Open every day of the year
Summer Hours (March 1 - Nov 1)
Admissions Open 9 a.m. to 5 p.m.
Grounds close at 6 p.m.
Ages 12-64: $17
Ages 65+: $14
Ages 3-11: $12
2 and Under: Free
2015 Free Days:
11/2, 11/13, 11/19
If Denver Zoo visitors need to warm up a bit during Zoo Lights they can visit one its newest arrivals, a Fiji banded iguana. The very colorful, 12-year-old male arrived recently from San Diego Zoo and is the first of his species to live at the zoo in eight years. Eventually zookeepers hope to couple him with a female with which to breed. Visitors can see the iguana now inside the zoo's Tropical Discovery building.
Light up your holiday with a wild 23rd annual Zoo Lights celebration at Denver Zoo. Presented by Your Neighborhood Toyota Stores, the holiday tradition will run nightly from December 6, 2013-January 5, 2014, from 5:30-9 p.m. Zoo Lights is the largest lighting event in the Rocky Mountain Region and the largest annual event hosted by Denver Zoo. It takes two contracted staff members of the Denver Zoo staff three months to set up the displays and almost the same amount of time and manpower to dismantle the 40 acres of lights.
Denver Zoo is thrilled to announce the birth of Stitch, a new addition to the gerenuk (Gair-uh-nook) herd. The male calf was born November 17 to mother, Layla, and father, Woody. Gerenuks are known to be shy and young calves are expert hiders, but patient guests may be able to catch a glimpse of Stitch in his yard now, as weather allows.
Denver Zoo learned from experts at Cincinnati Zoo that Elvis, the polar-bear-pregnancy predicting beagle does not believe Cranbeary the polar bear is pregnant. (Say that three times real fast.)
"All of us at Denver Zoo were hoping that Cranbeary was indeed pregnant. She is such a beautiful sweet bear and she and her mate Lee were getting along very well. However, according to Elvis the beagle, it's unlikely she's pregnant," says Curator of Carnivores & Primates Beth Jo Schoeberl.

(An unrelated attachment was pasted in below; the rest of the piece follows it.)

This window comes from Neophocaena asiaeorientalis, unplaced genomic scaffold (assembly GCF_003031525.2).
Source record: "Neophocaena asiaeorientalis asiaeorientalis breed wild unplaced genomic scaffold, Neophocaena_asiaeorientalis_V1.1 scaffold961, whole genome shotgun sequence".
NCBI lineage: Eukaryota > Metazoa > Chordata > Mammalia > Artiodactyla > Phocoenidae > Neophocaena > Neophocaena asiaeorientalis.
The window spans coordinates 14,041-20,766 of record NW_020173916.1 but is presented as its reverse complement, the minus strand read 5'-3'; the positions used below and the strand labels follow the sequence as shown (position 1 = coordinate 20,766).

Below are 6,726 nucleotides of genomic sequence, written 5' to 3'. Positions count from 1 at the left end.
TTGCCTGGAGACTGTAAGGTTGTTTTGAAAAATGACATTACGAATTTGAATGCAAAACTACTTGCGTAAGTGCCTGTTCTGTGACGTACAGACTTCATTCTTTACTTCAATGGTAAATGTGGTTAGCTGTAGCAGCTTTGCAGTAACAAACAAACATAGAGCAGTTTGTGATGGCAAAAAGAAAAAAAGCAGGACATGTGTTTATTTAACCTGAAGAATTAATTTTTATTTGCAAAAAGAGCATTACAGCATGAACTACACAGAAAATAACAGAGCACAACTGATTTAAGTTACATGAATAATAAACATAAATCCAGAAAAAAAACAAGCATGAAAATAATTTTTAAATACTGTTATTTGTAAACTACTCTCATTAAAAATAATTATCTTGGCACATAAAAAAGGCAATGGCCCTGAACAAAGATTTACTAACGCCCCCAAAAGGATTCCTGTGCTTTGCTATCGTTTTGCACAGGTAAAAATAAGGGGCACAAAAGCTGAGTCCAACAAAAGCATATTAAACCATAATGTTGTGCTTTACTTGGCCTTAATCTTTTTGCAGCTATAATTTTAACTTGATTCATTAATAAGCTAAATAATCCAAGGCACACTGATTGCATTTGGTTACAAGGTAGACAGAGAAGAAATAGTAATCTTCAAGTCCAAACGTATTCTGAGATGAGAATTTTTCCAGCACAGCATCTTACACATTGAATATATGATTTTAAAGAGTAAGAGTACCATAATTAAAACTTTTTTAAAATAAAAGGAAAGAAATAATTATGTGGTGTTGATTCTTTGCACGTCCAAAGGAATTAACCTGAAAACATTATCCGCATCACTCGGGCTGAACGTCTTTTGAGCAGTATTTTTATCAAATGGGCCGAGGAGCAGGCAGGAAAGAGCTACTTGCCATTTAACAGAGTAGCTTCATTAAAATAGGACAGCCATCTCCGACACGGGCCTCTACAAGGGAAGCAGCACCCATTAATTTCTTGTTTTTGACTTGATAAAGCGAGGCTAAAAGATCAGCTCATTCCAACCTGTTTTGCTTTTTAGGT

A new 22-year-old Andean condor named Andy D. can now be seen at Denver Zoo's Andean condor exhibit just west of Bird World. Andy joined Denver Zoo's resident condor Evita under the recommendation of the Association of Zoos and Aquariums (AZA), Species Survival Plan (SSP) which ensures healthy populations and genetic diversity among zoo animals. So far zookeepers say they get along very well. This species is accustomed to cold weather and can be seen all winter long.
The Kaiser Permanente Colfax Marathon is pleased to announce that the 13.1 mile half marathon will run through Denver Zoo for the second year in a row. Denver Zoo has entered into an exclusive partnership with the Colfax Marathon, establishing the Colfax Half Marathon as the only race to run through the zoo. The half marathon sold out in 2013. The 2014 race will take place on Sunday, May 18.
Denver Zoo visitors will now notice a couple of new, young maned wolves in the Wolf Pack Woods exhibit. The two youngsters are now exploring the yard for the first time this weekend after arriving from other zoos. The energetic, red-haired pair is made up of male, Inigo, and female, Adrianna. Visitors can see them bounding about their area now, weather permitting.
Denver Zoo hopes that 11-year-old polar bear, Cranbeary may be expecting. But to be sure, staff sent a sample of her poop to an expert at predicting polar bear pregnancies – a beagle working with the Cincinnati Zoo.
Halloween came a day early for Denver Zoo lion cubs Sango and Sabi. The two cubs pounced on a pumpkin in the primary yard of the zoo's Predator Ridge exhibit. This was the first time many guests have seen Sango, a 1-year-old male who arrived from Lufkin, Texas' Ellen Trout Zoo in July. He spent the last few months behind-the-scenes clearing a mandatory quarantine period, growing accustom to his new surroundings and getting to know his new mate, Sabi. Visitors can now see them both in Predator Ridge, weather permitting.